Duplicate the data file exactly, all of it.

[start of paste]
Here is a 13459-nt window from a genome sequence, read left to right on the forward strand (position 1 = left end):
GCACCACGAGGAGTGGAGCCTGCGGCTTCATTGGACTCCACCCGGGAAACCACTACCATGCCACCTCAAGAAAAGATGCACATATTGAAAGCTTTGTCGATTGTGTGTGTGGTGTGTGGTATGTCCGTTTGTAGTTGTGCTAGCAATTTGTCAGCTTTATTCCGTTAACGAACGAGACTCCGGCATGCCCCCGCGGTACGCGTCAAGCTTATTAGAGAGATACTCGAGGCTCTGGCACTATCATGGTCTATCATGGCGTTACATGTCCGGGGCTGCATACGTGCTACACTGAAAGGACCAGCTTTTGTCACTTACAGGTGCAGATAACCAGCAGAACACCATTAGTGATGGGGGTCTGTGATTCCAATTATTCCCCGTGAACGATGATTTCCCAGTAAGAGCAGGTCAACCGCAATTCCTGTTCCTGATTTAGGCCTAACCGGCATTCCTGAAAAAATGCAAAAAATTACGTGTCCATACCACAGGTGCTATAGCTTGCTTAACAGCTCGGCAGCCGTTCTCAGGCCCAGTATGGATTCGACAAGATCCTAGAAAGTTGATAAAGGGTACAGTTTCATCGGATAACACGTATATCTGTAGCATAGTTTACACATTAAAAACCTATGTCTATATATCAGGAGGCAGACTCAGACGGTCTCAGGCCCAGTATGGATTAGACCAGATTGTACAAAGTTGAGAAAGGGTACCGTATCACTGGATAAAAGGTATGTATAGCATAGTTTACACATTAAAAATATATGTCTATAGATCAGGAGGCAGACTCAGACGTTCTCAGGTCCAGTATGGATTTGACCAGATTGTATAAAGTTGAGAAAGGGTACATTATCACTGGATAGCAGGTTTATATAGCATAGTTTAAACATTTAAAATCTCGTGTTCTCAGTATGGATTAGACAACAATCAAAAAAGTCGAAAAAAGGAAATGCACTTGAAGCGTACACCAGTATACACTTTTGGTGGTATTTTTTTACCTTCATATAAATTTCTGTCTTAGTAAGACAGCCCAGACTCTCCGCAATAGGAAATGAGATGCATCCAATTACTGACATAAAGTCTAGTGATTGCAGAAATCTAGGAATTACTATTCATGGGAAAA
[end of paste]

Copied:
Here is a 13459-nt window from a genome sequence, read left to right on the forward strand (position 1 = left end):
GCACCACGAGGAGTGGAGCCTGCGGCTTCATTGGACTCCACCCGGGAAACCACTACCATGCCACCTCAAGAAAAGATGCACATATTGAAAGCTTTGTCGATTGTGTGTGTGGTGTGTGGTATGTCCGTTTGTAGTTGTGCTAGCAATTTGTCAGCTTTATTCCGTTAACGAACGAGACTCCGGCATGCCCCCGCGGTACGCGTCAAGCTTATTAGAGAGATACTCGAGGCTCTGGCACTATCATGGTCTATCATGGCGTTACATGTCCGGGGCTGCATACGTGCTACACTGAAAGGACCAGCTTTTGTCACTTACAGGTGCAGATAACCAGCAGAACACCATTAGTGATGGGGGTCTGTGATTCCAATTATTCCCCGTGAACGATGATTTCCCAGTAAGAGCAGGTCAACCGCAATTCCTGTTCCTGATTTAGGCCTAACCGGCATTCCTGAAAAAATGCAAAAAATTACGTGTCCATACCACAGGTGCTATAGCTTGCTTAACAGCTCGGCAGCCGTTCTCAGGCCCAGTATGGATTCGACAAGATCCTAGAAAGTTGATAAAGGGTACAGTTTCATCGGATAACACGTATATCTGTAGCATAGTTTACACATTAAAAACCTATGTCTATATATCAGGAGGCAGACTCAGACGGTCTCAGGCCCAGTATGGATTAGACCAGATTGTACAAAGTTGAGAAAGGGTACCGTATCACTGGATAAAAGGTATGTATAGCATAGTTTACACATTAAAAATATATGTCTATAGATCAGGAGGCAGACTCAGACGTTCTCAGGTCCAGTATGGATTTGACCAGATTGTATAAAGTTGAGAAAGGGTACATTATCACTGGATAGCAGGTTTATATAGCATAGTTTAAACATTTAAAATCTCGTGTTCTCAGTATGGATTAGACAACAATCAAAAAAGTCGAAAAAAGGAAATGCACTTGAAGCGTACACCAGTATACACTTTTGGTGGTATTTTTTTACCTTCATATAAATTTCTGTCTTAGTAAGACAGCCCAGACTCTCCGCAATAGGAAATGAGATGCATCCAATTACTGACATAAAGTCTAGTGATTGCAGAAATCTAGGAATTACTATTCATGGGAAAA